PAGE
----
Elderly Care: One Army Brat’s Regret

IMG_20190611_093246.jpg

A military child remains one all her life, for good or ill, right into senior citizenship. Those who follow this blog know I am usually upbeat and content with my life, and for good reason – I’ve been blessed with health, enough prosperity to retire from my former career to become a successful (as defined by my own standard of “it’s a great retirement career”) author, and a growing family (Yes, I became a grandmother this month!)

But life is two-edged for everyone, and I recently was introduced to a serious downside of my military upbringing that has or will affect many others like me in our golden years: the complications of caring for our elderly loved ones.

Again, everyone can have problems with this. What makes it unique for us military “kids” (I’m in my sixties!) is that many, most of us live far away from our parents. I live in Quebec. I have brothers in British Columbia and Ontario. My parents, not military brats themselves, retired back near their hometown in Manitoba. My mother passed away young and without fuss rather quickly of cancer 20 years ago. We all made it to her funeral, but we didn’t have to do any elderly care for her.

My father has always been as healthy as a former PERI (military Physical Education and Recreation Instructor) can be. He’s quit smoking and drinking. He’s slim. He still golfs and walks, although he’s had his issues with age – a lifetime of hard sports living has left him with a new knee and needing more replacement joint relief than he can get. So it was an unexpected worry when on a routine physical it was discovered that he needed a serious operation to repair his aorta – life-saving surgery.

A dutiful and loving daughter, I made the trip to Winnipeg and stayed for his surgery and for as many days after as I could. But one cannot live in a hotel forever and I had to come home while he still recovers in the hospital. This has been one of the most trying times of my life. I realize today, despite all the benefits and happiness of my military upbringing, I can’t in all honesty say that I have no regrets about it. I regret that my father is so far away now that he is elderly and needs more family attention. But I must have subconciously known about this looming regret, because I chose to remain in Quebec, where my own children are from and where my first grandchild has recently been born. I hope when my turn comes, my family is closer to me than my father’s is to him.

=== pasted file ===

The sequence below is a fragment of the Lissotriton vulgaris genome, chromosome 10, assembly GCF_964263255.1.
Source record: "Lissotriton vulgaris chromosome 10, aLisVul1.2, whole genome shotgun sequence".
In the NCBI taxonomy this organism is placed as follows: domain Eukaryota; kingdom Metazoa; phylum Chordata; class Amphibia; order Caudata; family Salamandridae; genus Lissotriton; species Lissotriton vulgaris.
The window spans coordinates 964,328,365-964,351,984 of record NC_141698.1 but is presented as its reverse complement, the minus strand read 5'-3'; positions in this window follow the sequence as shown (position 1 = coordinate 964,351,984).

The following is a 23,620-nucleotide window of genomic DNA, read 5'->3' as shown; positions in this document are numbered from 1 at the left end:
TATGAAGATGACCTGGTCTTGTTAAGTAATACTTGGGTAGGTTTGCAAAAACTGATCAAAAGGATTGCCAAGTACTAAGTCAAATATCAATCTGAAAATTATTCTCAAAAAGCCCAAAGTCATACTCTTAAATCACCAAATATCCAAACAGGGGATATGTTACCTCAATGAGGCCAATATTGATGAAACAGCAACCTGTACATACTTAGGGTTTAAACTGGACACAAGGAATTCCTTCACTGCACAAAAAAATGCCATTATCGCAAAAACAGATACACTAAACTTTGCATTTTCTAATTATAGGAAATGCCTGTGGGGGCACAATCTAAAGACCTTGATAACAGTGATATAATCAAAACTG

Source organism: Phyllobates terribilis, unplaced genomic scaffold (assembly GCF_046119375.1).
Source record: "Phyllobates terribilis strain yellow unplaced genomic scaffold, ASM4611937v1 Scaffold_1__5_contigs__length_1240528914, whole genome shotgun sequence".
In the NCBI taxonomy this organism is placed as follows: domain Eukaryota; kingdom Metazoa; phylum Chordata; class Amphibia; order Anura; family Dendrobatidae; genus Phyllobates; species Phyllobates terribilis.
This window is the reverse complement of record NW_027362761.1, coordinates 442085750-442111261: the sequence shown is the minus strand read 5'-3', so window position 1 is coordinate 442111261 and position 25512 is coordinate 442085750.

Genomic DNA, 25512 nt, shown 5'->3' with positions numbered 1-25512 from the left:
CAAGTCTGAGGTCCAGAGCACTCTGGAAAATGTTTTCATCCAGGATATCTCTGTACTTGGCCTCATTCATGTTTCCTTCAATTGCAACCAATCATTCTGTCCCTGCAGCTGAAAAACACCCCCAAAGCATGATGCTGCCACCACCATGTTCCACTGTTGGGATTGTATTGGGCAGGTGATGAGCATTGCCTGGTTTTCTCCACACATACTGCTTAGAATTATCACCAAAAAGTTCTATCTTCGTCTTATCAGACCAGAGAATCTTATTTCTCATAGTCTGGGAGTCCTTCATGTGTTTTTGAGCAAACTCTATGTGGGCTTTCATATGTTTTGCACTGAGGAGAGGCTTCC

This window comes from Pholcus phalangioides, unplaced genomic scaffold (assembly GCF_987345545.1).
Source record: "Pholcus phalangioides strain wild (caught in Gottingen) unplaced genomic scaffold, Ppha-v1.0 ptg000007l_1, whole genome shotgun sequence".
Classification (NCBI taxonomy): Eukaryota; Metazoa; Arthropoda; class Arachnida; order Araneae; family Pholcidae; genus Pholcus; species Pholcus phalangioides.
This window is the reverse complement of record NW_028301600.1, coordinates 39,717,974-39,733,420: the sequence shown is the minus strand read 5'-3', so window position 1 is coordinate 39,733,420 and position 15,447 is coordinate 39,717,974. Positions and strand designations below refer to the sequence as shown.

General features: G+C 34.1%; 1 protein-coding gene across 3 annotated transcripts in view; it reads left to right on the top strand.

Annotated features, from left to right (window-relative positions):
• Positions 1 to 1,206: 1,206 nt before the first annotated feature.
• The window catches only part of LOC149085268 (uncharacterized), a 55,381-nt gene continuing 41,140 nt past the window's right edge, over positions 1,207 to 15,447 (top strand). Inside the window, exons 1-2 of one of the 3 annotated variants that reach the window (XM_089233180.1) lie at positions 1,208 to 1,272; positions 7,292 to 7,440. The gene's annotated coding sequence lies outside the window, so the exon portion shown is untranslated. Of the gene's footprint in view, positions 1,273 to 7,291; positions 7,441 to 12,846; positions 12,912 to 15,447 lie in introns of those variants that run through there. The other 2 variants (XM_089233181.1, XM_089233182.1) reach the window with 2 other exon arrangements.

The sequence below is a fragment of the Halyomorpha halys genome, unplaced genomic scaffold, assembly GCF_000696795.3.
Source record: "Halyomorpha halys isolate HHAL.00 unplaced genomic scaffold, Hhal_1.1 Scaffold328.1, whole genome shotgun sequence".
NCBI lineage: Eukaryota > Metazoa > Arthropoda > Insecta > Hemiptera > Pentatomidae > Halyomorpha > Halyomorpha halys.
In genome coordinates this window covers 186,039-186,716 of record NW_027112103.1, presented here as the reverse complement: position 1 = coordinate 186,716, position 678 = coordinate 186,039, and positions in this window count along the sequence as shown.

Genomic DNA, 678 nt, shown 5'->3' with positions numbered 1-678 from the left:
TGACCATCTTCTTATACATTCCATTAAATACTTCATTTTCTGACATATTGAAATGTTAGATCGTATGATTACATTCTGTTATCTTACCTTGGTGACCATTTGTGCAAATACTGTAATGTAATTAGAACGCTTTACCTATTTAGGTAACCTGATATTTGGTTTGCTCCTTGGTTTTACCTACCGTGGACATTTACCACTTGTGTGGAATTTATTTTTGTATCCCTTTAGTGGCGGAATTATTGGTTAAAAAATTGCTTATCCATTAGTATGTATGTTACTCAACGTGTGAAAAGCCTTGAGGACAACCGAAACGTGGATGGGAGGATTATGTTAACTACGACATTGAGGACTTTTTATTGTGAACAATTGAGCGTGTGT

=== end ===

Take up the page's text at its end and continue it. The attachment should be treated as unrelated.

9 thoughts on “Elderly Care: One Army Brat’s Regret

  1. I, too, am a military brat. I’m in my 60’s and had retired in California. My parents spent 20 years in California before my mother developed Alzheimer’s. My Dad chose to take her back “home”, where they were born and raised, because that’s what she remembered. A couple of years later, my Dad called me to see if I would be willing to move to move to Wisconsin to help take care of my Mother. My husband, who had said he would like to retire there, told me to sell our house (he worked in So. Cal) and go ahead and move. I did, and bought a home in Wisconsin. Four months after I moved there my Mother fell and broke her femur. Her doctor said that she could not go back home. We had to do what I told her and my Dad I would NEVER do. We had to put her in a memory care facility.

    I am the oldest of 4 and was the only one in a position to move closer to my parents. My sister and brother always tell me how grateful they are that I was able to move to be close to them. They are both in their 50’s and still have some years before they can retire, and my sister has her own health issues that prevent her from moving to a cold climate. My parents are both 85 so I don’t know how many years I’ll have to stick close to home.

  2. I’m working on moving to CO to be closer to my parents, I love where I am now: job, area (CLE), but don’t want to wake up and regret not being there. Also the only one that could move to be there.

  3. I agree that long-distance travels make it difficult to care for again parents. but that is true for all families, not just tBRATS. I also agree with your premise that many of us live quite far from our parents. But that also is true for civilians, so I really don’t understand what makes us BRATS unique in that respect.